Naturally, it is an intimidating process. But after months of writer’s block I’ve banged out a story. It’s topical, it’s got some satirical zing, and various groups are likely to find it insulting. It may be too complicated for a novice like myself to draw, but I’m not too worried about that. The thing that I keep thinking about, which is keeping me awake, is what would happen if the thing got published. What if I got loads of hate mail from offended groups? Would any parodied celebrities come after me with lawyers? Would the subject matter turn off mainstream companies who might otherwise consider me as a writer? Would having such an object in my past affect relations with some future employer? For god’s sake, what would happen if I ran for President?

I’m jumping the gun here, thinking about this. For one, I still need to submit my script and have it be accepted. I need to successfully draw the thing by deadline, which would be a fancy trick considering school starts up in a day or two. And if my work is found publishable, I am free to use a pseudonym. And even if I don’t, hey, maybe people aren’t as easily offended as I think they are. It’s possible I’m vastly overestimating my capacity for tastelessness.

Nevertheless, all this keeps running through my head. Does this happen every time or just during the first one?


As of approximately 11:30 this evening, I have unequivocally crossed the 50,000-word mark on the novel I have been writing this month for NaNoWriMo and so it is my pleasure to announce that, according to their rules, I have successfully completed the challenge: a 50,000-word novel written between midnight on November 1 and midnight on December 1 in the year 2001. I technically have a chapter left to write, and I am certain that what I have already written will undergo substantial rewrites, as my brilliant erotic farce about the decadent lives of bored white suburban upper-middle class married people and their mentally ill children with serious skin conditions has, within the last ten thousand words I have written, devolved into sentimental pap. (As such, the new working title for the book is Sentimental Pap.) However, the NaNoWriMo challenge allows for rewrites and chapter additions later on. I am now free to finish this genius work at my leisure, have it printed up at some vanity press or other, and have it distributed to libraries and adult book stores everywhere.


  • 51,049 words, including chapter titles and one character named “Mary Beth” whose name is said often
  • 94 pages at 12 point single-spaced Times New Roman – the single longest thing I’ve ever written
  • The word “fuck” appears in its various forms a total of eighty-seven times
  • Thirty-one significant characters, eleven of whom play significant roles in multiple chapters, seven of whom could be defined as “protagonists”
  • Page after page of horrible, horrible prose
    Things I will do now that I have fifty thousand words:

  • Bathe
  • Eat
  • Clean my apartment
  • Change the kitty litter
  • Catch up on world events
  • Step outside, shielding my eyes from the blinding sun
  • Drink myself into a stupor
  • Have a pee
  • Sleep

Meanwhile, rest well in the knowledge that I Have Written a Novel and You (Possibly) Have Not.

Putting in an appearance

Hello, my darlings. I have not written in a few days. I would like to say that the reason I have been away for such a long time is that I have been hard at work on my novel. You remember, the one that I’m writing for NaNoWriMo? Unfortunately, my bastard schedule continues to consume much of my time, and I am now hovering at about twenty thousand words, or about forty percent completion. It’s going to be pretty entertaining to see how screwed up I’m going to be by the end of the month, as I am already unravelling at the seams. Why, right now I have a painful ingrown hair on my inner thigh, and I just used a scissor to open up a liquidy blister on my right heel. My apartment is an absolute sty and I have no interest in reversing its deterioration. I continue to lose larger and larger amounts of hair every time I shower. My poor neglected cat has been biting me at least twice as often as usual.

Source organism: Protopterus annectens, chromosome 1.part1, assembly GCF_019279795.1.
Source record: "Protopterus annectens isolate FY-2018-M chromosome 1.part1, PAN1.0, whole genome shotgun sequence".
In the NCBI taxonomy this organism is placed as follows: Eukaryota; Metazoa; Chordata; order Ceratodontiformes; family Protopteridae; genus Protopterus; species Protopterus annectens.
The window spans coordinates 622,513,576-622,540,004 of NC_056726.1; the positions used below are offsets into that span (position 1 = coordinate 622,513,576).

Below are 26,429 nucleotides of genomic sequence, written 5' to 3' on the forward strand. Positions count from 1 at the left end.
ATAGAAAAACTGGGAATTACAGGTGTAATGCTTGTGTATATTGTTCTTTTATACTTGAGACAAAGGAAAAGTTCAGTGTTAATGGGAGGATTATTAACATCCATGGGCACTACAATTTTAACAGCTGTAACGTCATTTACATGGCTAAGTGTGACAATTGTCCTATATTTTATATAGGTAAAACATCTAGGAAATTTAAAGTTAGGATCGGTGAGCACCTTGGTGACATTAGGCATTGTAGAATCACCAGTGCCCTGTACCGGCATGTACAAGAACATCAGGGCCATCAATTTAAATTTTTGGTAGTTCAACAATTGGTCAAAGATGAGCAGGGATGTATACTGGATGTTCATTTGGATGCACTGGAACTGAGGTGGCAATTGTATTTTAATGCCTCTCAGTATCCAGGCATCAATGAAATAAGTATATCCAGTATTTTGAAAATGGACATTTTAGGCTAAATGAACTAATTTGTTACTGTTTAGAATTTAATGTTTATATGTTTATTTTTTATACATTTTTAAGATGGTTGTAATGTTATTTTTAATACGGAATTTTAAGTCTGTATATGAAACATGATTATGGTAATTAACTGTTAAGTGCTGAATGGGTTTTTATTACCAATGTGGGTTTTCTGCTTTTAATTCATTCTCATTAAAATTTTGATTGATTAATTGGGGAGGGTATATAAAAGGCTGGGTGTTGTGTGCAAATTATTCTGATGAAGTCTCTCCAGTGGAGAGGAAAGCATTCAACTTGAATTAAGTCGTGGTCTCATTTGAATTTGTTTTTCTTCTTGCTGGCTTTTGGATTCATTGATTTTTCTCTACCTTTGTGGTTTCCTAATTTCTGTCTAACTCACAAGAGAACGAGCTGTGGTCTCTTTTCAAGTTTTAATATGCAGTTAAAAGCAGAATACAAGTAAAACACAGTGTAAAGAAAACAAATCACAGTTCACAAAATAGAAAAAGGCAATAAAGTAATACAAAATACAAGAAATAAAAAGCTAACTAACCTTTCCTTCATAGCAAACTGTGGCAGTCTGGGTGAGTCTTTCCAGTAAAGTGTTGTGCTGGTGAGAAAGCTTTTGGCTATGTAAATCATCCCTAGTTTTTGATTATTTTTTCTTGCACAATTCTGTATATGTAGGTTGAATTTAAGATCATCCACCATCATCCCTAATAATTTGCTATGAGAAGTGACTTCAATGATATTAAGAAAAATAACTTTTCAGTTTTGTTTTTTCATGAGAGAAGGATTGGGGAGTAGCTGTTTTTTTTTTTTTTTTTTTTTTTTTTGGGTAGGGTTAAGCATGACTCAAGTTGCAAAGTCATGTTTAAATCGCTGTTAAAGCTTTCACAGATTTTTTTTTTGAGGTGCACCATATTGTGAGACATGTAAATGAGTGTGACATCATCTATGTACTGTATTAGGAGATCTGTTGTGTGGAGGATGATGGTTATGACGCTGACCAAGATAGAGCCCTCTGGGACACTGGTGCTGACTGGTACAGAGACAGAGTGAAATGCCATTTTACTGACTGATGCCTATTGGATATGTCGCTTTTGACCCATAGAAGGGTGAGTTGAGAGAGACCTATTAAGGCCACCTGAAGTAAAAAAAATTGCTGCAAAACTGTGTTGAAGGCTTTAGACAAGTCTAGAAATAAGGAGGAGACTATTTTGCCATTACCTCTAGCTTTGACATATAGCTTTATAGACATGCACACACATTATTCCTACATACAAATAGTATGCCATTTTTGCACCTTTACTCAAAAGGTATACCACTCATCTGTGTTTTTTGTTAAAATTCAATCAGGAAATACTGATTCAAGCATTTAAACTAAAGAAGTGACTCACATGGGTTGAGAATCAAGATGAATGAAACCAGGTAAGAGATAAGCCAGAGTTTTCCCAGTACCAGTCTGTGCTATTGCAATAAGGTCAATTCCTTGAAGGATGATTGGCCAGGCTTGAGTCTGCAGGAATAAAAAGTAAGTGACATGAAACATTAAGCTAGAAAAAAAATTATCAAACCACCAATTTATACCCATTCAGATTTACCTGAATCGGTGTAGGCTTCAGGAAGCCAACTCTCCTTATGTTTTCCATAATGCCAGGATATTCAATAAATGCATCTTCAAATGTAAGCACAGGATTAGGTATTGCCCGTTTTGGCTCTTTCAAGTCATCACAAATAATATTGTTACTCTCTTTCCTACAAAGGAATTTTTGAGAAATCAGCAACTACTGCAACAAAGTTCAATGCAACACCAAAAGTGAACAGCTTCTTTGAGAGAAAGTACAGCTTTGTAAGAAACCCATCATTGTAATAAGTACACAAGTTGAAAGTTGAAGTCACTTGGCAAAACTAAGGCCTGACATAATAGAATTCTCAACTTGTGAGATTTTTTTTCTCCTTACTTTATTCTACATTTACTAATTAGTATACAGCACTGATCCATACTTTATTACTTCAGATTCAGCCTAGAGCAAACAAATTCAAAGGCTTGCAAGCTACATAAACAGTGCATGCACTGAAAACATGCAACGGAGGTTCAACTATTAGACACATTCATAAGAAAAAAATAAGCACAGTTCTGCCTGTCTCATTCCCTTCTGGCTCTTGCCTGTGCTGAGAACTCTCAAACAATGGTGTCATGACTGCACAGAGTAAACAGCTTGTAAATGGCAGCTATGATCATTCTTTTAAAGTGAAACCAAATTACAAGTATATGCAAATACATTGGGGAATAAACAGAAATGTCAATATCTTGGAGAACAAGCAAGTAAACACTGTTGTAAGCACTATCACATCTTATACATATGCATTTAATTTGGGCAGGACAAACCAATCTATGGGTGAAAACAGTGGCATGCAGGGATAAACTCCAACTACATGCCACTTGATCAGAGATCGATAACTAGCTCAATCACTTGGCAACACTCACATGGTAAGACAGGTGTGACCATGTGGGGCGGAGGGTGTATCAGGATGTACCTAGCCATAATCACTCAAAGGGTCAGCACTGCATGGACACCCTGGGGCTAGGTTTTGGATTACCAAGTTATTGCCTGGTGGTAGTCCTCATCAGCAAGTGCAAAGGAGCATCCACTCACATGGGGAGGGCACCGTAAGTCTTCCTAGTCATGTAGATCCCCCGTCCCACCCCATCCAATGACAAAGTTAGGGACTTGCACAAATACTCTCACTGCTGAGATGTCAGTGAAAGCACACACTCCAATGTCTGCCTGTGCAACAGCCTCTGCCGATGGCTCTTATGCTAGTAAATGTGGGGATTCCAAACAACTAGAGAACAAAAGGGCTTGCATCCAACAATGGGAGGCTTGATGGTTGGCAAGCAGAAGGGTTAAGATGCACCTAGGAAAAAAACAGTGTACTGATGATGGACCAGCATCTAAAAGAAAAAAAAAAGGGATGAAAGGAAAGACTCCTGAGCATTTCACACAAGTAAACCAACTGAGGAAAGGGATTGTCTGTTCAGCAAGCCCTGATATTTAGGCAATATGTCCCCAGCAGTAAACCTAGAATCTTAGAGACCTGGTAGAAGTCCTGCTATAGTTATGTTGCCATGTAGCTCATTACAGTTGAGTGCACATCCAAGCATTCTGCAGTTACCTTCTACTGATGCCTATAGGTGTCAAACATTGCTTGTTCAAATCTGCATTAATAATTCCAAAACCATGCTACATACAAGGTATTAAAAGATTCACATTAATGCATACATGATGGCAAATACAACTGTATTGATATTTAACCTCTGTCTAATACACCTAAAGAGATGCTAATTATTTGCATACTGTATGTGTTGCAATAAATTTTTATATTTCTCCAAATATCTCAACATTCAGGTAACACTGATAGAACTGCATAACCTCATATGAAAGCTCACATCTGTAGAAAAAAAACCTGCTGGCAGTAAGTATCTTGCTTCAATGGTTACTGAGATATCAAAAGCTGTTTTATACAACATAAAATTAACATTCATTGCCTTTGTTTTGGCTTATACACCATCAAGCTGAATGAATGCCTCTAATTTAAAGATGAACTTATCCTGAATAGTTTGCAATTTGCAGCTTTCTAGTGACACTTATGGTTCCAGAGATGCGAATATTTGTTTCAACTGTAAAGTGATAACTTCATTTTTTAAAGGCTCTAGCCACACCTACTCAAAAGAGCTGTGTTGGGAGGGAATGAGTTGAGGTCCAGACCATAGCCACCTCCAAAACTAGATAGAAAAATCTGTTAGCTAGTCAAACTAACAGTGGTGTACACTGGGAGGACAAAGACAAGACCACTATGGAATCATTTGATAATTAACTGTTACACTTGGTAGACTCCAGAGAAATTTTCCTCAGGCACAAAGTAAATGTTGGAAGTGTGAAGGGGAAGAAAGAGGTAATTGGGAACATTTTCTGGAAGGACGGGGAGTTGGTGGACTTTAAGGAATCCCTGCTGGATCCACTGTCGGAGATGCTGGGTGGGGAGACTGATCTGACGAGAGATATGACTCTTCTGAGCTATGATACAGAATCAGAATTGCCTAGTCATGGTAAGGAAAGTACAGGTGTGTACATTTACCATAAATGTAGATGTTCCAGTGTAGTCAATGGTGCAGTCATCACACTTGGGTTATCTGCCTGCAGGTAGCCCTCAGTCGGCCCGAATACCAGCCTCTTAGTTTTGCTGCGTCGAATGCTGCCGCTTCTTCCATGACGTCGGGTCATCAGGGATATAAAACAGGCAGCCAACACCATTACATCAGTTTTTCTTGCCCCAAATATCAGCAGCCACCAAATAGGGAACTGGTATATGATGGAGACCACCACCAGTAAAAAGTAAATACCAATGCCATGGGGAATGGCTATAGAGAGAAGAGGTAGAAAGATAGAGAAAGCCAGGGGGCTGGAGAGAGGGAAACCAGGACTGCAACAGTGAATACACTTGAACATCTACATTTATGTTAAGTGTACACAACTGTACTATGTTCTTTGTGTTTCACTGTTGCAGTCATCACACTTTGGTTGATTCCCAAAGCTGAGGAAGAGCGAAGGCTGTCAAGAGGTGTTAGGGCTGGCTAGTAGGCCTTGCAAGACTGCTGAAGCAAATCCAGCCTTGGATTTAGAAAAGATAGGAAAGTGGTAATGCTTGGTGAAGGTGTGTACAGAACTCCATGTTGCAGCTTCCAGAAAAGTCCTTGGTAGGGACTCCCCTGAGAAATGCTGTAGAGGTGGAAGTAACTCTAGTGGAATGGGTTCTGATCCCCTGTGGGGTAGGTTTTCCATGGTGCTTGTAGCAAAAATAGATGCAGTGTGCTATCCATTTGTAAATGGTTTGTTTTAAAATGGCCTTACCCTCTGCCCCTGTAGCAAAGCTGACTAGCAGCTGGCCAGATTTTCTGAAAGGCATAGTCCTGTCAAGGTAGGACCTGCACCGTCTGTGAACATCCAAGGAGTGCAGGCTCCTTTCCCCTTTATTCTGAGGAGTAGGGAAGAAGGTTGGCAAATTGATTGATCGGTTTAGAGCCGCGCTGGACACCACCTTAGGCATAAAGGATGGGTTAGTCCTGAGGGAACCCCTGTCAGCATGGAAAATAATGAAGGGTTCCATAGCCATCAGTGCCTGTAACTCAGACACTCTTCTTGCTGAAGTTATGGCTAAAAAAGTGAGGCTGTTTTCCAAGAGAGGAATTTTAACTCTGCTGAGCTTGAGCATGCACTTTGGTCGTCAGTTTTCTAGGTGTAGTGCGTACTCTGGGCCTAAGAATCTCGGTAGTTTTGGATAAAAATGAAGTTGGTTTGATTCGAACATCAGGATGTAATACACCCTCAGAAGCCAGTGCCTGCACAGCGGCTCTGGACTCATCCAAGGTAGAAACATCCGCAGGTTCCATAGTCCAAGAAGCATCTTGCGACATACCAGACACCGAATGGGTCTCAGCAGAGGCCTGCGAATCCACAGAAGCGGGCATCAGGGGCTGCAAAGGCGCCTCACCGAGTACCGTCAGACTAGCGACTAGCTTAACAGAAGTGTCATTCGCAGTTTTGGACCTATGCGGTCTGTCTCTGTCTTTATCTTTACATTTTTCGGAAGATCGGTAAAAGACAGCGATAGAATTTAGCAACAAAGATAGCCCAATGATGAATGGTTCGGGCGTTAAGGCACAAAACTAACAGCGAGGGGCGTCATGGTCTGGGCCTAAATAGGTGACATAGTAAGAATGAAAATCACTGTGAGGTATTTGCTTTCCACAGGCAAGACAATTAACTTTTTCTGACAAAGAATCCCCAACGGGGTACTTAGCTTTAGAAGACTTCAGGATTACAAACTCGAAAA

And that’s a whole paragraph I could have devoted towards the novel. I hope you’re happy.

5000 words and on the rise

Hi. I have now written approximately 10% of my NaNoWriMo novel. Only nine more bits of text that length to go! And I’ve only got twenty-one days to finish! Let’s see. 45,000 words dived by twenty-one days equals ~2,143 words per day. Can I do it? Um, maybe.

I find that the most difficult thing about doing this is just the scope of it all. I want to get to the story already, but as length is the goal, I must write with length in mind. It does not help matters that my chapters usually find natural endings after three pages or so. There is also the not-trivial-issue of characters forgetting their motivations in the course of a few paragraphs. I should really start keeping a chart. Screw that for now, though. There’ll be time for that in December!

Let’s hear it for 4%!

At this writing, my novel approaches two thousand words, which encompasses the whole of one chapter and a sentence of the next. I have a new working title, too: Oi Godoi, or possibly Oy Gadoy, pronounced like it’s spelled. And this title, nonsensical as it may sound, will actually be in some way connected to the plot, assuming I get to that chapter. Write on!


The website is devoted to National Novel Writing Month. They are having a contest in which entrants must write a complete 50,000 word (or 200 page) novel in the month of November. Because I am insane, I have signed up for it. I have no idea what I will write, but I am sure it will suck. And it will probably reduce the amount of time I spend posting here. Not that I ever spent that much time posting here to begin with.